‘Our re-active approach is well organised, but using data makes us able to react pro-actively.‘
GDPR and sharing data between public and private parties are new challenges we face. The Operational Mobility Centre and collaboration is organised in a public-private partnership. The data we use on mobility and safety is only used in a non-commercial way. Explaining this vision is sometimes challenging. Public and private partners have to trust our collaboration and share our ideas on the mutual benefits, for the visitor as well as for the collaboration of the public and private partnership. The benefits contribute to our main goals: a safe, reliable, secure and hassle-free journey to and from the area for everyone.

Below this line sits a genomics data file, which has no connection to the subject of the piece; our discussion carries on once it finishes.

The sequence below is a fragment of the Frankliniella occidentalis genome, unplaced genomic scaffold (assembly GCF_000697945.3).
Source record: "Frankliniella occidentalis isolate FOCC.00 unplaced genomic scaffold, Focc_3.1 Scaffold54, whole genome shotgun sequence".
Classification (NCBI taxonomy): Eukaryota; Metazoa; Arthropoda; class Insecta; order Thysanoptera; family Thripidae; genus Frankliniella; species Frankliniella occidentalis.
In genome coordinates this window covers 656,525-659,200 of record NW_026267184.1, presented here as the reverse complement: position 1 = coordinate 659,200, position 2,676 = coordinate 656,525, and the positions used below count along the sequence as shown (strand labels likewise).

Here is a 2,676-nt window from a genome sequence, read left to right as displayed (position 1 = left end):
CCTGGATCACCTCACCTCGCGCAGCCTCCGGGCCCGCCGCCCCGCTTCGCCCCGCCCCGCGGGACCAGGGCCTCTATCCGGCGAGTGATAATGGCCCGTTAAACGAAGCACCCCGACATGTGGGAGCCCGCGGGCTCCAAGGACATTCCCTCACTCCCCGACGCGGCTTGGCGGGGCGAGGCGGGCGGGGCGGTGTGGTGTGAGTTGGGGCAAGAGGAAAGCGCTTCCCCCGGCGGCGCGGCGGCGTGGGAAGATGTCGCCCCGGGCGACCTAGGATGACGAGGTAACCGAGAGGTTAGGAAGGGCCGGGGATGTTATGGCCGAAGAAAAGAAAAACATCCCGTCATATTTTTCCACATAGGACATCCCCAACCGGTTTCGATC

‘Only the parking spaces closest to the entrance pointed out were visible in the Mobility Portal.’
‘To improve accessibility for our visitors we have developed the Mobility Portal . This is a white label product available for use by event locations. It offers a travel planning system for the visitors that gives the best travel advise from door to door. This involves public transport, ordering a taxi, car route and parking space. Most of the options can be booked via the portal. During the recent COVID-19 test events the visitors were divided in several bubbles. Every bubble had its own entrance and only the parking spaces closest to that entrance were visible in this portal. In this way they had as little contact as possible with the other bubbles and a seamless travel experience.’